“Fingers have a memory,
to read the familiar braille of another’s skin.
The body has a memory:
the children we make,
places we’ve hurt ourselves,
sieves of our skeletons in the fat soil.
No words mean as much as a life.
Only the body pronounces perfectly
the name of another.”
Anne Michaels, from “Words for the Body”, in The Weight of Oranges

Hazy sunshine has marked the change of the season. Sun like milk, the day paused. A sigh of spring, the inhale/ exhale of what once was unfamiliar. March has almost left us.

Spring can feel like an open wound, healed and injured again. I don’t listen to the bird songs but to the silence they leave behind. There was a time I thought of these spaces as secret hideaways, all bare footed and morning. Now even tulips leave a bitter taste in my mouth. No words will do. I want to sleep until dark.

“I want
my heart back
I want to feel everything again –

That’s what
the sun meant: it meant
scorched –”
Louise Glück, from “Blue Rotunda”, in Averno
“There are moments of clarity daily. They open me up with a breath and keep me calm. They feed me the answers. And they hold me lovingly. They are gospelstiches. My childish ass has got to let them heal. This feud I’m having with myself isn’t even original. But it is thick and rooted.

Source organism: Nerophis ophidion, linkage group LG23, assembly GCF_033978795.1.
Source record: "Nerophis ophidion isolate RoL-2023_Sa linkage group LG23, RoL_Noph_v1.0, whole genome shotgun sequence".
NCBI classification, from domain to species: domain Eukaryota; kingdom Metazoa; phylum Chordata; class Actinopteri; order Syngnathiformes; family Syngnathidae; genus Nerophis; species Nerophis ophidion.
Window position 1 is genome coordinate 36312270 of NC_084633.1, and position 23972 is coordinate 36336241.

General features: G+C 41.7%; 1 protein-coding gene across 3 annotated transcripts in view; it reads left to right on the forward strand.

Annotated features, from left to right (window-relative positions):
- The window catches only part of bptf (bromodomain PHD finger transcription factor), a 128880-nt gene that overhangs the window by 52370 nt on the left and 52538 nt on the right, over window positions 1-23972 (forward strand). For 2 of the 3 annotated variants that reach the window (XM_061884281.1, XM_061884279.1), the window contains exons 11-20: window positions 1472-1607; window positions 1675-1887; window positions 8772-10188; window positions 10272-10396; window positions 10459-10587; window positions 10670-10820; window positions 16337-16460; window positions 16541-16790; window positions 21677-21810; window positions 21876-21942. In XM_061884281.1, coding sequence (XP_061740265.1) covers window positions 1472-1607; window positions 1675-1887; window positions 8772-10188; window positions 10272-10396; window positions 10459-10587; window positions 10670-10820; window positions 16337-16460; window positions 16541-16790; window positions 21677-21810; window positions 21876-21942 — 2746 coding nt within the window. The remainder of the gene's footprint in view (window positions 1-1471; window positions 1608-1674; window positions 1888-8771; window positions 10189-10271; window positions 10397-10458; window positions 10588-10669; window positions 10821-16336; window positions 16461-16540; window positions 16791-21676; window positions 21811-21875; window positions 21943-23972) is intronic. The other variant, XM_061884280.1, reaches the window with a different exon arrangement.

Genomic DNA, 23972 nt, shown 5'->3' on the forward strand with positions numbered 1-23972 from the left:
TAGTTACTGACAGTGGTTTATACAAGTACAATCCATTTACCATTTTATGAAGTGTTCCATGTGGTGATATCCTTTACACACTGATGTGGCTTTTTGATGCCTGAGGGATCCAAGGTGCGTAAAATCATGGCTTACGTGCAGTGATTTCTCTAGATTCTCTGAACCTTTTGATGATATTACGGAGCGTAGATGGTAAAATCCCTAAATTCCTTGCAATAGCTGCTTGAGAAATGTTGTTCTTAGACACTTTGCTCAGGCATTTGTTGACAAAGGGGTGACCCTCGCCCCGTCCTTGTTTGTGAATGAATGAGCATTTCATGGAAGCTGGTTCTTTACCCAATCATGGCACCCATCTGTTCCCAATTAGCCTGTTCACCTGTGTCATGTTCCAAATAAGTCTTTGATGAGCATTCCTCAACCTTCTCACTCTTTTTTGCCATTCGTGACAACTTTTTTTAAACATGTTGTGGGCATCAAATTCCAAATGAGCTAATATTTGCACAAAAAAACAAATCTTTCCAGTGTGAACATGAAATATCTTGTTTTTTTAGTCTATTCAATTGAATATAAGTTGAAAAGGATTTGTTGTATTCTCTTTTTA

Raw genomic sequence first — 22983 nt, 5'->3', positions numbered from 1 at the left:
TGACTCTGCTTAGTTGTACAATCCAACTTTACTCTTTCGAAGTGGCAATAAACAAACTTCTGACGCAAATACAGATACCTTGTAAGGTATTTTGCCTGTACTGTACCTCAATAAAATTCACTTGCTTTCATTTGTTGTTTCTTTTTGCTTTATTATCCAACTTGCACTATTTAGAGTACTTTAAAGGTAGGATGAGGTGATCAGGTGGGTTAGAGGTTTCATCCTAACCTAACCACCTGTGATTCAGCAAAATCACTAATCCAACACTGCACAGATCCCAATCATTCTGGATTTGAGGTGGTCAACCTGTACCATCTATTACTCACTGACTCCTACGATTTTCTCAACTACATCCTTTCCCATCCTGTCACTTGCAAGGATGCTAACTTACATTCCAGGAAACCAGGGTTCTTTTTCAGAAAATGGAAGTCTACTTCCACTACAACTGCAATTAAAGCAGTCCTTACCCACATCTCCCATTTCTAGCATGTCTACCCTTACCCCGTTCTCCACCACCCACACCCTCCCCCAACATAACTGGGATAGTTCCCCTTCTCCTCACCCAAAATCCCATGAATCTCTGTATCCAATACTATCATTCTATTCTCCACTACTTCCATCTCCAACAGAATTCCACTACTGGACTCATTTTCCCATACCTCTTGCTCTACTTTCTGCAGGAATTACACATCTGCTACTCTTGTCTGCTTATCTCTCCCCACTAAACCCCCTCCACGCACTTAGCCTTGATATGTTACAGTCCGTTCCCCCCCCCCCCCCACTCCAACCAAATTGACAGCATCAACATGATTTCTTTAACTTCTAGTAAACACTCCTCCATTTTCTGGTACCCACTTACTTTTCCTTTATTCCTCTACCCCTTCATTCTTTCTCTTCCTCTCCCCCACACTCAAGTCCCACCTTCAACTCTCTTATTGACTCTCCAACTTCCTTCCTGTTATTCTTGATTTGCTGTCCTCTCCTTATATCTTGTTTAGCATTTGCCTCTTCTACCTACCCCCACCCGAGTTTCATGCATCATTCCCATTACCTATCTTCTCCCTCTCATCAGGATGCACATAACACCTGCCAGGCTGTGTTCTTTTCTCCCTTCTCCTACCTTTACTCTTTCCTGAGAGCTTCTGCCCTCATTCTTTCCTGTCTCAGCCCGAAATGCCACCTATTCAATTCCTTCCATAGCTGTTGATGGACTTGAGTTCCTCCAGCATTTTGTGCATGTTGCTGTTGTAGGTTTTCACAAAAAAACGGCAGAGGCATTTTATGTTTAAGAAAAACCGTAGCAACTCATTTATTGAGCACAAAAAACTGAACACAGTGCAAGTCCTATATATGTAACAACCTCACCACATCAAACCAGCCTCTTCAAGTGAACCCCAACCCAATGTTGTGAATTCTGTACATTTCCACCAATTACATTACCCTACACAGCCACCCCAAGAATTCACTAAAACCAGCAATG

Here’s to today, slowing down, suspending judgment, and breast strokes through chaos.”
Buddy Wakefield, from “Growing up Slowly”, in Live for a Living

Weekend spent in a daze half-sleeping half-awake these city lights muted by the cold nights hands clutching hands we never grow up it doesn’t mean what it means love begins when least expected sun breaks through clouds some landscapes I dream inside 

“Words are bridges.
And they are traps, jails, wells.”
Octavio Paz, from “Letter of Testimony”, in A Tree Within, translated by Eliot Weinberger
“That is all there is — perception and memory. But it’s ragged.”
Siri Hustvedt, from The Blazing World